Visible luminescence from ZnO nanostructures

An Jen Cheng, Dake Wang, Hee Won Seo, Minseo Park, Yon-Hua Tzeng

Research output: Chapter in Book/Report/Conference proceedingConference contribution

2 Citations (Scopus)

Abstract

Room temperature photoluminescence (PL) spectra from zinc oxide (ZnO) nanostructures were studied. ZnO samples were produced via thermal chemical vapor deposition (thermal-CVD) and a variety of ZnO nanostructures were synthesized by adjusting the oxygen content during the growth process. All samples exhibit a sharp and strong ultra-violet near-band-edge (NBE) emission at about 3.18 eV. The visible emission from the samples deposited under an oxygen-deficient condition were dominated by bluegreen band emission at 2.34 eV. The intensity of the blue-green band was greatly reduced (so-called green band free) for the ZnO deposited at the center of the wafer while strong violet-blue emission bands and broad bands at yellow-orange-red range were collected from the ZnO grown along the edge of the wafer. We believe that the spatial inhomogeniety was caused by turbulent gas flow in the reaction chamber, which resulted in different local oxygen concentration. Origin of visible luminescence from ZnO nanostructures will be discussed and a model to explain the observed visible luminescence process will be presented.

Original languageEnglish
Title of host publicationZinc Oxide and Related Materials
Pages277-282
Number of pages6
Publication statusPublished - 2007 Jun 29
Event2006 MRS Fall Meeting - Boston, MA, United States
Duration: 2006 Nov 272006 Dec 1

Publication series

NameMaterials Research Society Symposium Proceedings
Volume957
ISSN (Print)0272-9172

Other

Other2006 MRS Fall Meeting
CountryUnited States
CityBoston, MA
Period06-11-2706-12-01

Fingerprint

Zinc Oxide
Zinc oxide
zinc oxides
Luminescence
Nanostructures
luminescence
Oxygen
oxygen
wafers
gas flow
Flow of gases
Chemical vapor deposition
Photoluminescence
chambers
adjusting
vapor deposition
broadband
photoluminescence
room temperature

All Science Journal Classification (ASJC) codes

  • Materials Science(all)
  • Condensed Matter Physics
  • Mechanics of Materials
  • Mechanical Engineering

Cite this

Cheng, A. J., Wang, D., Seo, H. W., Park, M., & Tzeng, Y-H. (2007). Visible luminescence from ZnO nanostructures. In Zinc Oxide and Related Materials (pp. 277-282). (Materials Research Society Symposium Proceedings; Vol. 957).
Cheng, An Jen ; Wang, Dake ; Seo, Hee Won ; Park, Minseo ; Tzeng, Yon-Hua. / Visible luminescence from ZnO nanostructures. Zinc Oxide and Related Materials. 2007. pp. 277-282 (Materials Research Society Symposium Proceedings).
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Cheng, AJ, Wang, D, Seo, HW, Park, M & Tzeng, Y-H 2007, Visible luminescence from ZnO nanostructures. in Zinc Oxide and Related Materials. Materials Research Society Symposium Proceedings, vol. 957, pp. 277-282, 2006 MRS Fall Meeting, Boston, MA, United States, 06-11-27.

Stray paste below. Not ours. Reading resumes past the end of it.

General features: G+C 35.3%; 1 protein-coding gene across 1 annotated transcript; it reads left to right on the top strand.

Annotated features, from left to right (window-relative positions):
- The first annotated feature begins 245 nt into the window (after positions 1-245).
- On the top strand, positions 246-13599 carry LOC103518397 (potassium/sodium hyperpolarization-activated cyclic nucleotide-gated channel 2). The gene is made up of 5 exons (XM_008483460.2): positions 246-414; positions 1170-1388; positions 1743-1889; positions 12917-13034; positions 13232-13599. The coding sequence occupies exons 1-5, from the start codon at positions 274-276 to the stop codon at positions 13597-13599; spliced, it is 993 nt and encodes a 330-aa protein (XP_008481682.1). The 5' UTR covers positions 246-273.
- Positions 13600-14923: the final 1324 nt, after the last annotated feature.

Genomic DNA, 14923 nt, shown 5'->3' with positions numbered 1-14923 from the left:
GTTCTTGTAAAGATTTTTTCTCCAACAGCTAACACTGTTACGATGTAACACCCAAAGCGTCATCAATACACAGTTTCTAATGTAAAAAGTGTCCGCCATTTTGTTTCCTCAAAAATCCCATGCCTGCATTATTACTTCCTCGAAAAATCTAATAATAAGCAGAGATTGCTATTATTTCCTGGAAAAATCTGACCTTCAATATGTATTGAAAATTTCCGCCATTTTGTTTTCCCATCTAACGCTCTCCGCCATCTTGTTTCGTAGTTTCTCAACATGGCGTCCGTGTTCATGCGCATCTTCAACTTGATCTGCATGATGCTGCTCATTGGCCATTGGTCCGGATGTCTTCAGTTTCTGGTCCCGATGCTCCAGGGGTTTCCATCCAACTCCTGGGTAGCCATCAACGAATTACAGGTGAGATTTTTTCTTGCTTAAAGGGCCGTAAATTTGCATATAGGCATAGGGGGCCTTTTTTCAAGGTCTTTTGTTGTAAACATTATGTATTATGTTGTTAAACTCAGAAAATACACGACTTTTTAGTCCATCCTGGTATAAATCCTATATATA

Visible luminescence from ZnO nanostructures. / Cheng, An Jen; Wang, Dake; Seo, Hee Won; Park, Minseo; Tzeng, Yon-Hua.

Zinc Oxide and Related Materials. 2007. p. 277-282 (Materials Research Society Symposium Proceedings; Vol. 957).

Research output: Chapter in Book/Report/Conference proceedingConference contribution

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N2 - Room temperature photoluminescence (PL) spectra from zinc oxide (ZnO) nanostructures were studied. ZnO samples were produced via thermal chemical vapor deposition (thermal-CVD) and a variety of ZnO nanostructures were synthesized by adjusting the oxygen content during the growth process. All samples exhibit a sharp and strong ultra-violet near-band-edge (NBE) emission at about 3.18 eV. The visible emission from the samples deposited under an oxygen-deficient condition were dominated by bluegreen band emission at 2.34 eV. The intensity of the blue-green band was greatly reduced (so-called green band free) for the ZnO deposited at the center of the wafer while strong violet-blue emission bands and broad bands at yellow-orange-red range were collected from the ZnO grown along the edge of the wafer. We believe that the spatial inhomogeniety was caused by turbulent gas flow in the reaction chamber, which resulted in different local oxygen concentration. Origin of visible luminescence from ZnO nanostructures will be discussed and a model to explain the observed visible luminescence process will be presented.

AB - Room temperature photoluminescence (PL) spectra from zinc oxide (ZnO) nanostructures were studied. ZnO samples were produced via thermal chemical vapor deposition (thermal-CVD) and a variety of ZnO nanostructures were synthesized by adjusting the oxygen content during the growth process. All samples exhibit a sharp and strong ultra-violet near-band-edge (NBE) emission at about 3.18 eV. The visible emission from the samples deposited under an oxygen-deficient condition were dominated by bluegreen band emission at 2.34 eV. The intensity of the blue-green band was greatly reduced (so-called green band free) for the ZnO deposited at the center of the wafer while strong violet-blue emission bands and broad bands at yellow-orange-red range were collected from the ZnO grown along the edge of the wafer. We believe that the spatial inhomogeniety was caused by turbulent gas flow in the reaction chamber, which resulted in different local oxygen concentration. Origin of visible luminescence from ZnO nanostructures will be discussed and a model to explain the observed visible luminescence process will be presented.

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Cheng AJ, Wang D, Seo HW, Park M, Tzeng Y-H. Visible luminescence from ZnO nanostructures. In Zinc Oxide and Related Materials. 2007. p. 277-282. (Materials Research Society Symposium Proceedings).